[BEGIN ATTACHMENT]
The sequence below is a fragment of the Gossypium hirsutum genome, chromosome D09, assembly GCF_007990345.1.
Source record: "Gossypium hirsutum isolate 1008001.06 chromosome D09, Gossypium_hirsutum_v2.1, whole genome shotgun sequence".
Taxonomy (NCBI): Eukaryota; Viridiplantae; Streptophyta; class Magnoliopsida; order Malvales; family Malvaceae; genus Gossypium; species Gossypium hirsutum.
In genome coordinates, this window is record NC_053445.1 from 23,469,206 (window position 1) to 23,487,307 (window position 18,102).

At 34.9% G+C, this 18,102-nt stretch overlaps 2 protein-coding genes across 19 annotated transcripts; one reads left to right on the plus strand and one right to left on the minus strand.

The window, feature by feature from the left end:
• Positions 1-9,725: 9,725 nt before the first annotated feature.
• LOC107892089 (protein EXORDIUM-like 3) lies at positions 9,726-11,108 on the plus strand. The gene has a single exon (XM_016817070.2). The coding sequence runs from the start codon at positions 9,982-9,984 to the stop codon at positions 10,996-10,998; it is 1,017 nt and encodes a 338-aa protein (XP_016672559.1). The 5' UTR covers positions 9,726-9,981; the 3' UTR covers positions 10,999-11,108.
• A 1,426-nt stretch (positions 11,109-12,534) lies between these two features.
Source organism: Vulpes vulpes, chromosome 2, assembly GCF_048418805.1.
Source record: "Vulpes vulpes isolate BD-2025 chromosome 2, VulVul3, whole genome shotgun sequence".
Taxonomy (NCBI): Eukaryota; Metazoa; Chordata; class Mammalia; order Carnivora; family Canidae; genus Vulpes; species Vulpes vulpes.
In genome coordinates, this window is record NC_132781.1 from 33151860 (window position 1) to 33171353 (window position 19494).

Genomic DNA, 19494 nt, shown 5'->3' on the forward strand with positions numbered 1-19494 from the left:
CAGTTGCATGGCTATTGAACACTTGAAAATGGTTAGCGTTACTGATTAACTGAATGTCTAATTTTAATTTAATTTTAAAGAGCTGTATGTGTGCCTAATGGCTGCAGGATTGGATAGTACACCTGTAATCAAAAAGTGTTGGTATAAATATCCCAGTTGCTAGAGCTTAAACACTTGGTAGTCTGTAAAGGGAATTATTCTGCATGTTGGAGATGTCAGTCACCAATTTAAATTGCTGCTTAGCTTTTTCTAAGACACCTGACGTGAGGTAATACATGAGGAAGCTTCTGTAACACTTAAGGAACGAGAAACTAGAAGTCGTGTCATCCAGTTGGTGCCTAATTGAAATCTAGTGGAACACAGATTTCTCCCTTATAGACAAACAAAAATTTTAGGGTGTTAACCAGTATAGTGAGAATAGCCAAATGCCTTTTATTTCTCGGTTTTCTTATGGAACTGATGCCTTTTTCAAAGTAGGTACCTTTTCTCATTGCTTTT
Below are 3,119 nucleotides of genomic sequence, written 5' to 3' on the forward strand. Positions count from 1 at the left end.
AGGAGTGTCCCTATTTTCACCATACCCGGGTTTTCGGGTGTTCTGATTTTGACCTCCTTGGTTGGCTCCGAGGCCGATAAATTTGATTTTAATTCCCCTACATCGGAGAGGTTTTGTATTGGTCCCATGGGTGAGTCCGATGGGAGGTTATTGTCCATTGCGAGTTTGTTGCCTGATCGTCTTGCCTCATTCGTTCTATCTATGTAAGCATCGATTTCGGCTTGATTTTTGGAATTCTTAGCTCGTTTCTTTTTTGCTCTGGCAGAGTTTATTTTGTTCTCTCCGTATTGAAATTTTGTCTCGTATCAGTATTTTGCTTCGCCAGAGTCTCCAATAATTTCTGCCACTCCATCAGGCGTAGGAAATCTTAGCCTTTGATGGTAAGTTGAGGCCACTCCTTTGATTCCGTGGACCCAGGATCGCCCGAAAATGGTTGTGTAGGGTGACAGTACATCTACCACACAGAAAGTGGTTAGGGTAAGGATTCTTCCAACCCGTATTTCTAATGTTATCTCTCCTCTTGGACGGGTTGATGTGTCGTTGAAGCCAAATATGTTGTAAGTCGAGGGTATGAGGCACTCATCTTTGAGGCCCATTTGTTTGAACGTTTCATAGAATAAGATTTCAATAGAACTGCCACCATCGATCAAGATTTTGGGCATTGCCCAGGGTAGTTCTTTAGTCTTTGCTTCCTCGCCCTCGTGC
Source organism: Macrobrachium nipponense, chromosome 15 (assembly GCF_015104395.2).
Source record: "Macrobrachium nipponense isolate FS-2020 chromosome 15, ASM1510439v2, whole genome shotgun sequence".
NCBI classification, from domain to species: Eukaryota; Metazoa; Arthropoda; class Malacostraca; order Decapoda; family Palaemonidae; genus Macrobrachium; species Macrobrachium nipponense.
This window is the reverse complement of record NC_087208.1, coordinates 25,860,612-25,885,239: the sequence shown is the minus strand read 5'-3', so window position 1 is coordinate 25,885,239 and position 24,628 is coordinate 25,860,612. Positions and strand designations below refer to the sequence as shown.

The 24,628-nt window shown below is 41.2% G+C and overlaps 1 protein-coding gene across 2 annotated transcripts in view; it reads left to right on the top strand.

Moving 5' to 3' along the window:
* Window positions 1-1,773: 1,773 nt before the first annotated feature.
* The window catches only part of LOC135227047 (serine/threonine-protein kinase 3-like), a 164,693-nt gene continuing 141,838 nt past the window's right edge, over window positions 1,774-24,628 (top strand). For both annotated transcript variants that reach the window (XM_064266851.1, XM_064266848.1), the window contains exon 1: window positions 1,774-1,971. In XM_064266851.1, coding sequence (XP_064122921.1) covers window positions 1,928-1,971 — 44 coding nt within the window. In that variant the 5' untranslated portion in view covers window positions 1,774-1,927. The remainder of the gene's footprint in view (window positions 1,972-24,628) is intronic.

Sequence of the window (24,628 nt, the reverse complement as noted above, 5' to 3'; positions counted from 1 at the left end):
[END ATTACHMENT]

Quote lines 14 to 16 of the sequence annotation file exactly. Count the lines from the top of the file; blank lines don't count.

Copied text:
Genomic DNA, 19494 nt, shown 5'->3' on the forward strand with positions numbered 1-19494 from the left:
CAGTTGCATGGCTATTGAACACTTGAAAATGGTTAGCGTTACTGATTAACTGAATGTCTAATTTTAATTTAATTTTAAAGAGCTGTATGTGTGCCTAATGGCTGCAGGATTGGATAGTACACCTGTAATCAAAAAGTGTTGGTATAAATATCCCAGTTGCTAGAGCTTAAACACTTGGTAGTCTGTAAAGGGAATTATTCTGCATGTTGGAGATGTCAGTCACCAATTTAAATTGCTGCTTAGCTTTTTCTAAGACACCTGACGTGAGGTAATACATGAGGAAGCTTCTGTAACACTTAAGGAACGAGAAACTAGAAGTCGTGTCATCCAGTTGGTGCCTAATTGAAATCTAGTGGAACACAGATTTCTCCCTTATAGACAAACAAAAATTTTAGGGTGTTAACCAGTATAGTGAGAATAGCCAAATGCCTTTTATTTCTCGGTTTTCTTATGGAACTGATGCCTTTTTCAAAGTAGGTACCTTTTCTCATTGCTTTT
Below are 3,119 nucleotides of genomic sequence, written 5' to 3' on the forward strand. Positions count from 1 at the left end.